Bad roads a boon


 Who profits from bad roads? One answer aside from the motor repair workshops would be obviously the contractors! The mechanics would be obviously happy as they would have ample business from the broken down vehicles, the contractors would earn an annual amount from blacktopping a particular stretch. So, when the rains wash away the tar and stones and potholes emerge, there is always someone profiting from that. Hence, the loss of the public is always someone’s gain.

With an arrested development of the state, would certain individuals in power profit from that is a very practical question. As power has shifted from the Congress and the BJP coalition government is set to change the developmental landscape, we have the first north east business summit in this month. Top companies which are household names are most possibly flying down in their private jets to attend the summit. The state government has made elaborate arrangements for the summit and plan to lure in investors. The chief minister also seems to be making a foray in this regard at Myanmar during the South East Asia business summit. Well! development is always positive and the youths of the state which are about 8 lacs in the unemployed list would get myriad opportunities to get a job in the private sector.

However, it must be taken into consideration that if if the giant corporate houses do decide to make a venture here, the least amount of investment would be in the tune of 500 crores.

If the companies see the potential and set up business, it may be safe to assume that it would spell the end for many local entrepreneurs.

For instance, we can take the hospitality sector which local hoteliers are cashing on. The Classic group of hotels have 3 main buildings in Imphal area and are considered rated three stars. However, if chains like the Taj, Oberoi, Leela decides to open up chains here. One need not spell out what would be in store for local businessmen. This is just an example in a particular area, imagine the other sectors which can be invested on by the MNCs.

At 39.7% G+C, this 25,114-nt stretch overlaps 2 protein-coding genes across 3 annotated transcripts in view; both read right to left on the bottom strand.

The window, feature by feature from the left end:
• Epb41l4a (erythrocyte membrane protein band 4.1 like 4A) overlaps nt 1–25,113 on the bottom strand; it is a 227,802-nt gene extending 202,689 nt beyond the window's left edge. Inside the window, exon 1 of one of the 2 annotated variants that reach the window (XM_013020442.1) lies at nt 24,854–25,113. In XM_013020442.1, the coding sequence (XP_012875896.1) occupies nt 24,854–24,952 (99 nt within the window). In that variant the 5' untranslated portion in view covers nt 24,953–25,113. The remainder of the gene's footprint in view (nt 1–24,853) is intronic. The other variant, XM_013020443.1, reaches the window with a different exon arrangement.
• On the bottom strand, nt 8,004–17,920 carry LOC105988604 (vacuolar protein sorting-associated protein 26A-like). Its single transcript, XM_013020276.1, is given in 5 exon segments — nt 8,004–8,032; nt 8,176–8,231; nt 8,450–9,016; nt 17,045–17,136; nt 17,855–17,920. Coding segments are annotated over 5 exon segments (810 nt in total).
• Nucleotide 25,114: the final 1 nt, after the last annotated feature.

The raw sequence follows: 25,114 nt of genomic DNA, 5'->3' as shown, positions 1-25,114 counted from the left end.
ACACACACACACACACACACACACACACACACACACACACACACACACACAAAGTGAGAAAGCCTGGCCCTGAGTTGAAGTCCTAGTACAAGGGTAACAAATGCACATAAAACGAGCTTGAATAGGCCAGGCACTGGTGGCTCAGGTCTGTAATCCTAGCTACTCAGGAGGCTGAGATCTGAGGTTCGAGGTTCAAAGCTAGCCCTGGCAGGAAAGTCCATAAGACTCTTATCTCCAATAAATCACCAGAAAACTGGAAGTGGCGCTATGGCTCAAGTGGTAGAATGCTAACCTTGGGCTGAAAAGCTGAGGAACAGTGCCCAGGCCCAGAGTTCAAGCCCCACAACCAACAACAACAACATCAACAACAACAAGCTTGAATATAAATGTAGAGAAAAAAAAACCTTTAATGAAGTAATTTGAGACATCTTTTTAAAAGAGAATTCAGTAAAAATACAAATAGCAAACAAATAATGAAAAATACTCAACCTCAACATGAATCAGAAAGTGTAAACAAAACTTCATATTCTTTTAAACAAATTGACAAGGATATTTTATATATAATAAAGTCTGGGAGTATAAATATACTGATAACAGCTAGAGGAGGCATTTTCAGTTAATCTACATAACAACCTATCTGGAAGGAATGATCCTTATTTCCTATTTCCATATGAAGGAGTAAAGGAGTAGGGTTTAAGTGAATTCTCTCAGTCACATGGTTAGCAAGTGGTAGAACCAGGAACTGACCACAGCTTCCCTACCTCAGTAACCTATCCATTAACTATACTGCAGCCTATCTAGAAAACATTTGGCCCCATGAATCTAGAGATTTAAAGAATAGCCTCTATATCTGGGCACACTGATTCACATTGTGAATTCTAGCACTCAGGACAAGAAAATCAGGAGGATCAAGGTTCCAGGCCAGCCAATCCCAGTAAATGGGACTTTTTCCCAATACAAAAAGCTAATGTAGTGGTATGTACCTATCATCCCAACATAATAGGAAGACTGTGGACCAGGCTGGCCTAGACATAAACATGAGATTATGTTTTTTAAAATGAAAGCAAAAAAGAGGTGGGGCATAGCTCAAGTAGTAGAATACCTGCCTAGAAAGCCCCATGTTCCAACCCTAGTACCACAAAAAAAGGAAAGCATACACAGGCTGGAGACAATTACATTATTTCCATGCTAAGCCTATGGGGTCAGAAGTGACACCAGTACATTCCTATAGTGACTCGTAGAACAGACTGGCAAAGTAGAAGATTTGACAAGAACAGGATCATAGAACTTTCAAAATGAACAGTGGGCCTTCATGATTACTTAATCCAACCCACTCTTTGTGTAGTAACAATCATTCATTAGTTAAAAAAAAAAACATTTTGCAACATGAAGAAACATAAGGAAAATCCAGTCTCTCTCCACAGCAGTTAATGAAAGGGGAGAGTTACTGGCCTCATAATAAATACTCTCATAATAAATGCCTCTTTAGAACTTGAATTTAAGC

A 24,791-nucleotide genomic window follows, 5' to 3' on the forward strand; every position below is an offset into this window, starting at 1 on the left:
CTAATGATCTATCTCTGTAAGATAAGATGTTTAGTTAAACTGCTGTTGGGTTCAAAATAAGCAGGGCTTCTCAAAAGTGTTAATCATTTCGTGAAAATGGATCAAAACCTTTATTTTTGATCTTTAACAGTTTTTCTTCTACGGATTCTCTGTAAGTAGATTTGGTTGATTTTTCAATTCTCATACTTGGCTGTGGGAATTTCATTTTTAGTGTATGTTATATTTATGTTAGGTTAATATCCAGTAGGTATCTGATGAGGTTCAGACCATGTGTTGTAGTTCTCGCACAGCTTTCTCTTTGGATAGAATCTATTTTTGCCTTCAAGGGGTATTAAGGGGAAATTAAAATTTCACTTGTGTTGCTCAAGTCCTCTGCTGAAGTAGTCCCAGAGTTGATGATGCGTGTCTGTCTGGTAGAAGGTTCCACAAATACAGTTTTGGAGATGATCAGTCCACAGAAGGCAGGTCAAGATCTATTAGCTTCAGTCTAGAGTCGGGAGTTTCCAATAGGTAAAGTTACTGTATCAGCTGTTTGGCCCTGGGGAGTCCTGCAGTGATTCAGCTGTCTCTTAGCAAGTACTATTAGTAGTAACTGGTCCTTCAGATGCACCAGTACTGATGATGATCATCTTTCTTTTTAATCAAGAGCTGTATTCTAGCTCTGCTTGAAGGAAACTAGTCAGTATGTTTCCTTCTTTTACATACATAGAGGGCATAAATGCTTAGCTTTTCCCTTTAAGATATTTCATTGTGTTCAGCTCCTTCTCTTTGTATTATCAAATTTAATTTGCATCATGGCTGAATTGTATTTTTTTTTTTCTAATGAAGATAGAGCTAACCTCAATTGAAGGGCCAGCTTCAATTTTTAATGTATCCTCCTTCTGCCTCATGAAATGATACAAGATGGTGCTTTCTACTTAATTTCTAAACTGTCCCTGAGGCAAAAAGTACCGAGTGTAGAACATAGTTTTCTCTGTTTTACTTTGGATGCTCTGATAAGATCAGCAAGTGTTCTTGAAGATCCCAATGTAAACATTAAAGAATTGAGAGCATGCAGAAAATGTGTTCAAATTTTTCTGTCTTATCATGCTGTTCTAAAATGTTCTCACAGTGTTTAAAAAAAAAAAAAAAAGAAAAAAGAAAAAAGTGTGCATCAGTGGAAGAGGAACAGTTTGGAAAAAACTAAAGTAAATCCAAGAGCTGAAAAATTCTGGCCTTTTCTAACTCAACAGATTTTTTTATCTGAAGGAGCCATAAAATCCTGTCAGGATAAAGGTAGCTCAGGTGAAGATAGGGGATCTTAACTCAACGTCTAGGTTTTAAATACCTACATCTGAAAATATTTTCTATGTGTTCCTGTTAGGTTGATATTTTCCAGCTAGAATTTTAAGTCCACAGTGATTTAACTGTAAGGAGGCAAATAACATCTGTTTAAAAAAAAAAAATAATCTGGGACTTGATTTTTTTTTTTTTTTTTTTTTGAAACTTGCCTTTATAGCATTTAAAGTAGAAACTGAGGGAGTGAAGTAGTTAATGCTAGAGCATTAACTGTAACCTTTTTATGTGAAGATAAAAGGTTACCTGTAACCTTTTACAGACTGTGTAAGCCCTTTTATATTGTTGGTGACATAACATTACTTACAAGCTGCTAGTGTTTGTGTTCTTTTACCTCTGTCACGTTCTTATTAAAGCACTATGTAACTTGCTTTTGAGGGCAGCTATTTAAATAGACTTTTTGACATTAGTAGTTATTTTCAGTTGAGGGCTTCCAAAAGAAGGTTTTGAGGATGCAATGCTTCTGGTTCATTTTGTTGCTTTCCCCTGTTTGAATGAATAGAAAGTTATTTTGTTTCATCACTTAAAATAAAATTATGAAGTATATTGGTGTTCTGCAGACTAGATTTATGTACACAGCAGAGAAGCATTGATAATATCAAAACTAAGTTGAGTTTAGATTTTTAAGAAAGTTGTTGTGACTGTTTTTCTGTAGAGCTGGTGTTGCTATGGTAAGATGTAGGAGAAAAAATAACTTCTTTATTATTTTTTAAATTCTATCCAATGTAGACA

In business or politics, it is always the survival of the fittest but state can adopt certain policies which can give the local entrepreneurs a fighting chance. And for that the experts are there.

Further, the state government should also consider any investment proposals which may affect the communities and may be objected at simple plunder of the resources. The former Congress government had given the green signal to Jubiliant company for oil exploration and many wells are being set up within the state. If the crude oil be drained by a government or private company, what do the public get. It may be mentioned here that the National Hydro Power Corporation built the Ithai Dam and submerged thousands of arable land in the name of development. Now, the state government is at the mercy of NHPC as the floodgates of the dam cannot be opened at the directive of the state government but from the corporation’s top brass. Moreover, the agreement signed between NHPC and Manipur government then has gone missing. It’s quite amusing at this point that the NHPC do not have an agreement paper in their hands yet ruin the state’s ecological balance. Another question is how much is the NHPC contributing in power to the state and how much electricity is produced by the project. Now, the state is taking power from the national grid and its high time that a statistical data be framed on how much the Ithai barrage is worth in generating electricity and at the same time how much the LDA is spending on trying to save the Loktak lake. How much land can be reclaimed for agricultural purposes if the dam is decommissioned.

The point here is that development is welcome but not at a cost which we will regret in future.

Leader Writer: Paojel Chaoba

Source: Imphal Free Press


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